Naked City

It's His Funeral

As much as Gov. George W. Bush might want to kill it, Funeralgate just won't die. The latest development in the apparent influence-buying scandal involves testimony by former Texas Funeral Service Commission chairman Dick McNeil, who says that he spoke with Bush about the agency's investigation into Service Corporation International during a fundraiser at the Fort Worth Zoo in 1998. McNeil's testimony directly contradicts Bush's sworn statement, dated July 20, 1999, which says he had "no conversations" with any TFSC officials about the agency's investigation into SCI, which is headed by Bush contributor and family friend Robert Waltrip.

McNeil's deposition, taken on Oct. 17, is the fourth time that Bush's sworn statement regarding the SCI investigation has been contradicted. It also calls into question Bush's statement that he has "no personal knowledge of relevant facts of the investigation" or "any dispute arising from this investigation."

The deposition says that after McNeil introduced himself to Bush at the zoo, the governor replied, "Have you got -- you and Bob Waltrip -- are you and Mr. Waltrip got your problems worked out? And I said, no, we're still trying to work on that, Governor."

McNeil, a Bush appointee, then said, "I hope that we have not been an embarrassment to you or to any of this administration." To this, he recalls Bush replying, "You're not an embarrassment to me. He said, do your job." McNeil said it was the first time he had ever met Bush and that their conversation lasted about 30 seconds.

Bush's sworn statement on the SCI matter has already been impeached by Bush himself on two occasions. Last August, once in Iowa and once during a press conference in Austin, Bush admitted that he had spoken to Waltrip about the state's investigation while Waltrip was in the office of Joe Allbaugh, Bush's chief of staff (and now campaign manager). Bush said he didn't have a conversation with Waltrip. Instead, he said he had "only a brief exchange with him that lasted only a few seconds."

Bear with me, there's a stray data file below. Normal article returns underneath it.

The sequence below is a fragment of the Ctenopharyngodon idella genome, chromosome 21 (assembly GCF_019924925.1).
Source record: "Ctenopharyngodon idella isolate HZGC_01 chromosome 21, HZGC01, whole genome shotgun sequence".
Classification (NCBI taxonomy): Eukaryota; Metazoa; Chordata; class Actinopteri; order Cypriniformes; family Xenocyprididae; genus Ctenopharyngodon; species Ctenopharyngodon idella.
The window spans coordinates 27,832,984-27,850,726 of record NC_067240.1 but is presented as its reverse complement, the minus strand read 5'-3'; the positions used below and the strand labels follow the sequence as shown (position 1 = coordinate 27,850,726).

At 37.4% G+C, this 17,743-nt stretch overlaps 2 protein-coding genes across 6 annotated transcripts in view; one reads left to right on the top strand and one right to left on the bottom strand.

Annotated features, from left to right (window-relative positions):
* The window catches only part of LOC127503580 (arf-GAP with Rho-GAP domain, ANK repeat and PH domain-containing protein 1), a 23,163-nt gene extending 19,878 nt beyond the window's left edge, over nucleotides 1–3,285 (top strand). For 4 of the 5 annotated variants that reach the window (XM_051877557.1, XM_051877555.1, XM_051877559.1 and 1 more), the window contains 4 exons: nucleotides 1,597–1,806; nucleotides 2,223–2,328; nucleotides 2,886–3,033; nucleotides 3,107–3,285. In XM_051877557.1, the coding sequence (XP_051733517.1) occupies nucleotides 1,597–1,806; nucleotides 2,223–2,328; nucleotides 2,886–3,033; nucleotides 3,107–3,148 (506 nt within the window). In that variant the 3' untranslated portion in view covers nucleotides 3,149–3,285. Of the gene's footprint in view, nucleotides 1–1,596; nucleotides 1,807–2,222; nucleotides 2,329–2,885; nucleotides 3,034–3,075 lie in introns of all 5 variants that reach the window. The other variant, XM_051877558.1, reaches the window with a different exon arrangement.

The other contradiction came from Johnnie B. Rogers, SCI's longtime lobbyist, who confirmed that Bush spoke to him and Waltrip about the TFSC investigation while the two were in Allbaugh's office on April 15, 1998.

Adding further intrigue is the news that the state's investigation of SCI, which began in 1998 under the direction of former executive Eliza May, has uncovered additional violations by the funeral home giant. In August 1998, a subcommittee of the agency recommended the company be fined $445,000 for a raft of violations which included the use of unlicensed embalmers. Last month, during a meeting of the TFSC board, officials from the Texas attorney general's office told the board members that they had discovered about 40 additional violations committed by SCI, the world's largest funeral company. If the agency seeks a fine for each violation, the company could face an additional $200,000 in penalties.

While the case against SCI continues to be problematic for the TFSC, which has been in disarray ever since May was fired last year (the agency is facing sunset review and will likely be dissolved by the Legislature), May's whistleblower lawsuit against Bush, Waltrip, SCI, and the TFSC heralds more problems for Bush. McNeil's deposition is "flatly inconsistent with the governor's sworn statement," said May's lawyer, Charles Herring Jr. "And we will renew our efforts to depose the governor after the election."

In August, state district judge John Dietz, a Democrat, ruled that May's lawyers could not depose Bush or key staffers, including Allbaugh, until after the election. The case is set for trial in April. The TFSC's case against the SCI is supposed to be handled by the State Office of Administrative Hearings, but no date has been set.

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KEYWORDS FOR THIS STORY

George W. Bush, Texas Funeral Service Commission, Service Corporation International, Robert Waltrip, Eliza May, Dick McNeil, Joe Allbaugh, Johnnie B. Rogers, Charles Herring, Jr., John Dietz

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